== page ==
just drafting for the here and now and if a star you use does get
hurt, you just don’t use him the next time you draft.Injuries,
trades and the waiver wire in general are all out of the picture
with DFS, and so is all of the stress that accompanies them.

Injuries can destroy a season long fantasy season. If your first
round draft pick goes down, failing to effectively replace him with
a stud off the waiver wire or via a huge trade could make for
a lost season. Truth be told, all of those aspects of season long
fantasy leagues can be a lot of fun, but they also can take a toll
and be a total nightmare.

Matchups

The matchup aspect of fantasy strategy is never more prevalent than in daily fantasy sports and that is a huge thing that separates it from season long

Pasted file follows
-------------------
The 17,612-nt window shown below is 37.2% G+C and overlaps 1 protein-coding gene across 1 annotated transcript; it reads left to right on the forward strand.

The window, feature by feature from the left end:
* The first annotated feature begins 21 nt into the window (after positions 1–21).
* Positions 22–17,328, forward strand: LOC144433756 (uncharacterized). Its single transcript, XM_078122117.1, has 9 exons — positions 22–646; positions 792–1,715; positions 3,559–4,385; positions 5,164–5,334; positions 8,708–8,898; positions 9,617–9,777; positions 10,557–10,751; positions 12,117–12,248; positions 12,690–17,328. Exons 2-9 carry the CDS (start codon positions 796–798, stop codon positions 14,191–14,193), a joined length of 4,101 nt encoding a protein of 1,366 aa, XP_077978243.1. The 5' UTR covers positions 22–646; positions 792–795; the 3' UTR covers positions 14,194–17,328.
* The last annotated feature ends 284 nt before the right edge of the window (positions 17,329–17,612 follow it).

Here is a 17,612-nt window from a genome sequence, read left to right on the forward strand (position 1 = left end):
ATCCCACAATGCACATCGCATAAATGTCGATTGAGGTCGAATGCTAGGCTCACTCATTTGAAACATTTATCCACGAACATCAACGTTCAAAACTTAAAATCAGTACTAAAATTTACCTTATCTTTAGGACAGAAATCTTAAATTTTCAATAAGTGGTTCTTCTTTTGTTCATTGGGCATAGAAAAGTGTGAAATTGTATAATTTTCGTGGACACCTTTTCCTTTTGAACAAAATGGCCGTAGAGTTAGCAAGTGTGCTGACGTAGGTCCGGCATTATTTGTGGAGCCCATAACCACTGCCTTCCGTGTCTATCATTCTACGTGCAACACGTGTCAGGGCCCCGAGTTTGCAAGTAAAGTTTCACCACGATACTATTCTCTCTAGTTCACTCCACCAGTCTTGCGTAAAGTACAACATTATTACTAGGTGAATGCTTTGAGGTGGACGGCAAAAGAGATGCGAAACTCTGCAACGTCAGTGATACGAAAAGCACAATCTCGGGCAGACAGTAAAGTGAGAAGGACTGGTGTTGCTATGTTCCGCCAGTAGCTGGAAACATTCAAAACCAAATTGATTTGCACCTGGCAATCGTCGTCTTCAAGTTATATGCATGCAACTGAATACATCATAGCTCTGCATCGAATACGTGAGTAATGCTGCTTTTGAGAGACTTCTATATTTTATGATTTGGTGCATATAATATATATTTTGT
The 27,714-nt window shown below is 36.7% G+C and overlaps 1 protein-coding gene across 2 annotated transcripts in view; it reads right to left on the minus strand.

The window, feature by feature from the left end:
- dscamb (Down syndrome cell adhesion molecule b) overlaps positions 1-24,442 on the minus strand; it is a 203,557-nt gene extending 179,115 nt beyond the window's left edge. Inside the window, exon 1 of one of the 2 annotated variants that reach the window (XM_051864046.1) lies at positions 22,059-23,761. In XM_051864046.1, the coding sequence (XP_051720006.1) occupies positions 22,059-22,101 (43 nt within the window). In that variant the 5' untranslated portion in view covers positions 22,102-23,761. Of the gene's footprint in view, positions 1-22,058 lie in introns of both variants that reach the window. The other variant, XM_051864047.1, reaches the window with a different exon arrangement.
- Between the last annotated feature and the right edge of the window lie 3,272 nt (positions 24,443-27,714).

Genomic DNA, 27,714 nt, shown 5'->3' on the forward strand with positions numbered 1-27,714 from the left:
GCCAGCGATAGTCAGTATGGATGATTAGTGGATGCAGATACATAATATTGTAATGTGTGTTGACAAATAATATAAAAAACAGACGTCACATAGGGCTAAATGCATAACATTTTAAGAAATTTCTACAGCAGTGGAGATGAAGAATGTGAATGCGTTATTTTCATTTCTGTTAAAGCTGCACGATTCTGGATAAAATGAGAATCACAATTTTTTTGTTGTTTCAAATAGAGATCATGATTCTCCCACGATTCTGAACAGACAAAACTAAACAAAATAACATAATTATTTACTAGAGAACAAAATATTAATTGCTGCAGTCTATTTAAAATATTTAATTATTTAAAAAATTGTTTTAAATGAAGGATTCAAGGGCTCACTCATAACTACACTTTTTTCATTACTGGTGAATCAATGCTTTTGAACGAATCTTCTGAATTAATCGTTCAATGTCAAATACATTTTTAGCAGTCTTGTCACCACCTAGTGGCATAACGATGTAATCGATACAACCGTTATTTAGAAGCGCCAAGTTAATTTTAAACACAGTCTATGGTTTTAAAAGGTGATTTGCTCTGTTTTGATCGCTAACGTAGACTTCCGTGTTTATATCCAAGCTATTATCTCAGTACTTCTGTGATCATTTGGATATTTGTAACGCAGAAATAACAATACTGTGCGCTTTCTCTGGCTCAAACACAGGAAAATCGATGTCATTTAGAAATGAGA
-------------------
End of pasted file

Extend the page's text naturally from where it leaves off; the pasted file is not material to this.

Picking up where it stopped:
leagues. Ever hear the “start your studs” mantra? That’s because if you draft a superstar player in the first few rounds, you selected them to be a pivotal
part of a successful fantasy team.That inevitably means that as long as they’re healthy, you can’t think about matchups: you just need to start them
blindly. Unfortunately, that can really backfire in the worst possible way at times.

In DFS, you absolutely can avoid those tough matchups, though,
and make sure you feel great about every player you use and
their specifics situation for that day or week. This is one instance
where you’ll hear other DFS players saying they’re “fading” a star
player. Matchup, injury, price or role can lead to this.

In season long, you’re drafting for the long haul. Meaning you
will feel pressed to always draft the most expensive players in
salary cap games or the biggest stars in general. You may feel
more or less handcuffed to your drafting before the season
even started.

Freedom/Flexibility

Quite possibly the best aspect of DFS play is the ability to draft whoever you want.

Normally in season long leagues, with fantasy football as an
example, you won’t find yourself with a team that consists of Aaron
Rodgers, Adrian Peterson, Odell Beckham Jr. AND Rob Gronkowski.